Using the Virologic phenotype test, the cutoff for tenofovir resistance is 1.4- fold resistance, while 3.0 is the cutoff using the Virco test. In contrast to results from using the Virco test, 6 of the 7 patients had less than 1.4 fold tenofovir resistance.
As noted above, four patients had the K65R mutation in combination with the M184V mutation (patients # 1, 2, 3 and 7). Using the Virologic phenotype assay, 2 patients (patients # 1 and 2) had abacavir resistance (>4.5-fold resistance), and 3 patients (patients # 1, 2 and 7) had ddI resistance (>1.7-fold resistance). No patients had d4T or AZT resistance. Again, several patients appeared to have AZT hypersensitivity. The AZT resistance cutoff using the Virologic assay is 2.5-fold AZT resistance and the d4T cutoff is 1.7-fold d4T resistance.
As you can see the findings from two phenotypic tests have a number of differences between them. Although the results were consistent for AZT and d4T, both showing no evidence of resistance with the K65R mutation, resistance for other NRTIs is at times detected using one assay but not with the other assay. The results from the two tests highlight some of the difficulties in using and interpreting phenotypic resistance testing.
From in vitro phenotypic analysis with the Virologic assay, the study authors reported that patients who did not have 3TC resistance (M184V mutation) retained full susceptibility to abacavir. In contrast, 2 out of 4 patients who had the K65R and M184V had abacavir resistance, 1 patient remained susceptible to abacavir and data was unavailable for 1 patient. So 2 out of three patients who developed the K65R and M184V and for whom data was available had abacavir resistance. Using the Virco assay all 3 patients who had abacavir resistance had M184V and K65R mutations but there was 1 patient with this combination of mutations who remained susceptible to abacavir. Patients who only had the K65R without M184V were fully susceptible to abacavir as measured by both the Virco and Virologic assays. One patient with the K65R and the 184 had 10 fold ddI resistance using the Virco test but was fully sensitive (0.9 fold resistance) to abacavir. You have to be careful using resistance testing. It's very important that a doctor be very knowledgeable about resistance testing when interpreting test results. Even the best resistance experts often differ on the interpretation of test results.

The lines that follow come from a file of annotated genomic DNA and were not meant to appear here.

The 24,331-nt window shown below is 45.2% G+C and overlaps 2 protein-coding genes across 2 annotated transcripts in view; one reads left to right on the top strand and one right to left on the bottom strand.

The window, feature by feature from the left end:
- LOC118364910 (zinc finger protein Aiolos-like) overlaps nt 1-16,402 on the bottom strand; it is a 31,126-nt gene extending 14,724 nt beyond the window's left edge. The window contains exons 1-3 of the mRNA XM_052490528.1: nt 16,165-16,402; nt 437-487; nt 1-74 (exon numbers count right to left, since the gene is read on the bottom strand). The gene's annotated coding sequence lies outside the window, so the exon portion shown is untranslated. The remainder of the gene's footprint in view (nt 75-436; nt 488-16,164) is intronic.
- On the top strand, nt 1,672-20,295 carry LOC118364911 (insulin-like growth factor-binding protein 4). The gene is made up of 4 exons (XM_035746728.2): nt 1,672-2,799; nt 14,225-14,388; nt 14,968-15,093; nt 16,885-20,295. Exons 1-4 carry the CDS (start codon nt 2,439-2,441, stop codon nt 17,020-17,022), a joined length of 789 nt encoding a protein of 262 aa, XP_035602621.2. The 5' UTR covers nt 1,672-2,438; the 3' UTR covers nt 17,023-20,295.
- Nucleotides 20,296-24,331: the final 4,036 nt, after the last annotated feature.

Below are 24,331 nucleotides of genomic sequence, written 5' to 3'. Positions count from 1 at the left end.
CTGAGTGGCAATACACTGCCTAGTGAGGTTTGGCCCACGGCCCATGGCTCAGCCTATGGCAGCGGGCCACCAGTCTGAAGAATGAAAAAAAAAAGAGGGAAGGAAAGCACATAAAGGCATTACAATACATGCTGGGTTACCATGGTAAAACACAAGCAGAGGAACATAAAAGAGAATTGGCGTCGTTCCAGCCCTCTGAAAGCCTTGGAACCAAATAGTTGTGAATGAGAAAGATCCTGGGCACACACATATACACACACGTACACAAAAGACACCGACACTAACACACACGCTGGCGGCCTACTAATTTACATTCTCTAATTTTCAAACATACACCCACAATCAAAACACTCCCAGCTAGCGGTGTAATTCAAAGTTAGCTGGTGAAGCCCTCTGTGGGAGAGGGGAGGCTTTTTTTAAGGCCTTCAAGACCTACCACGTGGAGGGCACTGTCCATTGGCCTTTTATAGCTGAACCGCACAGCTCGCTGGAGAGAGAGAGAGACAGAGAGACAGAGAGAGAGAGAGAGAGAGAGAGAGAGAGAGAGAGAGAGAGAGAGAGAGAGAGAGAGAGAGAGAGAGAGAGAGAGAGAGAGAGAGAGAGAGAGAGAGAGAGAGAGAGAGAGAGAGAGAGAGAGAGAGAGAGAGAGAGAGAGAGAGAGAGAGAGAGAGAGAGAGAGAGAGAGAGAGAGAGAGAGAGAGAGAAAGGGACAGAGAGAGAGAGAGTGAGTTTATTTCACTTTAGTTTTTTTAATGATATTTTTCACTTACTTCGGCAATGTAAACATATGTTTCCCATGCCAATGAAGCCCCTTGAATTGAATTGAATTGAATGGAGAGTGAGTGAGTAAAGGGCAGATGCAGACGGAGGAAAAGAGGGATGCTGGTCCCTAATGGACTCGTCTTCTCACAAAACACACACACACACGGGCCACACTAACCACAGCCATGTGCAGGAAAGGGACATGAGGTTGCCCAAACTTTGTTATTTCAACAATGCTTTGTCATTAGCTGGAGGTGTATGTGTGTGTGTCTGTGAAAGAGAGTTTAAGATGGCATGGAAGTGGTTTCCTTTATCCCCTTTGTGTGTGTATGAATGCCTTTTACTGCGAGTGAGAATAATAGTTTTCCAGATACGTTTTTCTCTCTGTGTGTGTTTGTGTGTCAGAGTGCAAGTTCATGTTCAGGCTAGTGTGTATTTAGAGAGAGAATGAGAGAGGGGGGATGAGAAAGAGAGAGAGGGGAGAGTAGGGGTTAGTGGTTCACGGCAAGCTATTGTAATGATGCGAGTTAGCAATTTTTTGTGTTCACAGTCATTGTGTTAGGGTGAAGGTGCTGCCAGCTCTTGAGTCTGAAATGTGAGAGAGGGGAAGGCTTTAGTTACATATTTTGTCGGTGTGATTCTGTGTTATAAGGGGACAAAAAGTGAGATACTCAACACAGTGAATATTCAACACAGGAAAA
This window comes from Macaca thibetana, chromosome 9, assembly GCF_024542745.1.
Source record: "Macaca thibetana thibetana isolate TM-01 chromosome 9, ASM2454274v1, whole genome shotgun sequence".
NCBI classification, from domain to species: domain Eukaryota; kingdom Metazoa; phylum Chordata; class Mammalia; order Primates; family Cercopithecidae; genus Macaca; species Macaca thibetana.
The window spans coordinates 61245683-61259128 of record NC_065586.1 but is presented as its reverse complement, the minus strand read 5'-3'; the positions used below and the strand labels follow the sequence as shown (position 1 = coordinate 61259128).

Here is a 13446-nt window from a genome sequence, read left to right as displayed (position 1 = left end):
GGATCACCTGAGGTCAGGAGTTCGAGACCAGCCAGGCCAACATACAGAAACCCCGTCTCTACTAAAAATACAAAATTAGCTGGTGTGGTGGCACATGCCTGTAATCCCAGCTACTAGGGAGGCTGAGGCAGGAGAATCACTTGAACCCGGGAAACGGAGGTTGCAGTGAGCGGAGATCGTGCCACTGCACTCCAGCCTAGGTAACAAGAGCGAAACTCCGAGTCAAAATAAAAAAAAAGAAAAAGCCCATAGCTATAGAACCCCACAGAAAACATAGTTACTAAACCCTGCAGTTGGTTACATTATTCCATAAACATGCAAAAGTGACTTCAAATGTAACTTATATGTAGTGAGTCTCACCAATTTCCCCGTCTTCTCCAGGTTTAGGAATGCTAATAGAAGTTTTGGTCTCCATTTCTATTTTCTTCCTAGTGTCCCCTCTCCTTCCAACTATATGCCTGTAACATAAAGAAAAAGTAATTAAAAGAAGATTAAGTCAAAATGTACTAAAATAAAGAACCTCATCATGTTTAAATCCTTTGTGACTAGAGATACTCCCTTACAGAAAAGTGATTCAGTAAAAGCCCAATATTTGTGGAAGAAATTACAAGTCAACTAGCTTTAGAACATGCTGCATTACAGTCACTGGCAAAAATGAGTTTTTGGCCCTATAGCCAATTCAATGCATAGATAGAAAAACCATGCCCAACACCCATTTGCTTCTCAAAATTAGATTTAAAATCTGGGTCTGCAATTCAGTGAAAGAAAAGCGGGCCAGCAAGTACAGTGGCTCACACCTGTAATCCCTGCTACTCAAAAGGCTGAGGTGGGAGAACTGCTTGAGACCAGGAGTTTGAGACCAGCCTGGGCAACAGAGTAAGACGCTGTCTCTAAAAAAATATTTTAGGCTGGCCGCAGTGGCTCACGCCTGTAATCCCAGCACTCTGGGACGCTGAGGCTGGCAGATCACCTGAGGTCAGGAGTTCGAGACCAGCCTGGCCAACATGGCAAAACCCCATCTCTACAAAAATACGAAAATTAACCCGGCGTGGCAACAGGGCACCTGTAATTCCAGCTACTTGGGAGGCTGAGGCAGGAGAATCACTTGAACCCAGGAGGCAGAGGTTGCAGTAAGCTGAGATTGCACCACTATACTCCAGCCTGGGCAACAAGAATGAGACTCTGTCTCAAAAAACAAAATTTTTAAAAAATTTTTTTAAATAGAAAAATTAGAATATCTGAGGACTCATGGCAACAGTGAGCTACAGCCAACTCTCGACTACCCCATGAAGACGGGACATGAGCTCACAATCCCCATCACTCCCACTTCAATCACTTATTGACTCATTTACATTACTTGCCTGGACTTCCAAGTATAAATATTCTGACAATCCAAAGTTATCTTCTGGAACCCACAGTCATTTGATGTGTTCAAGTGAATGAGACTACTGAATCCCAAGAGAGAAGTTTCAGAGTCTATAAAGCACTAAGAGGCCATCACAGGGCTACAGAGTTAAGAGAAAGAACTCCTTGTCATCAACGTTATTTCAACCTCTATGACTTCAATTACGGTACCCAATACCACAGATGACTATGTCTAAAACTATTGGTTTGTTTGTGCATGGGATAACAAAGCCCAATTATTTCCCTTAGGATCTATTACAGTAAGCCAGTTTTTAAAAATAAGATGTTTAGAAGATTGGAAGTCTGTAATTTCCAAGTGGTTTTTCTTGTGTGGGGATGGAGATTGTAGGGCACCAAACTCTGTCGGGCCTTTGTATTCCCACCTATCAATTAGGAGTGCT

The authors reported follow-up on the 7 patients with the K65R and tenofovir failure. The median follow-up was 50 weeks. All 7 patients were switched to a new regimen and 5/7 achieved <50 copies/ml. One patient had 423 copies/ml and was lost to follow-up and a second patient had 1900 copies/ml and was non-adherent. Interestingly, 2 patients (patients # 1 and 2) with the K65R and M184V retained tenofovir in their new regimen and both achieved <50 copies/ml. Patient 1 was called to be resistant to tenofovir by the Virco assay and sensitive by the Virologic assay. Patient 2 was called to be sensitive to tenofovir by both assays. Patient 1 was at week 32 in follow-up, and patient 2 was at week 36 in follow-up. Longer follow-up of these 2 patients would be interesting. The new regimens were selected by the patient's physicians. Interestingly, 1 patient was placed on two drug therapy: ddI plus indinavir. You have to question this because there is no evidence that 2 drugs are adequate but according to the study results this patient remained <50 copies/ml in follow-up.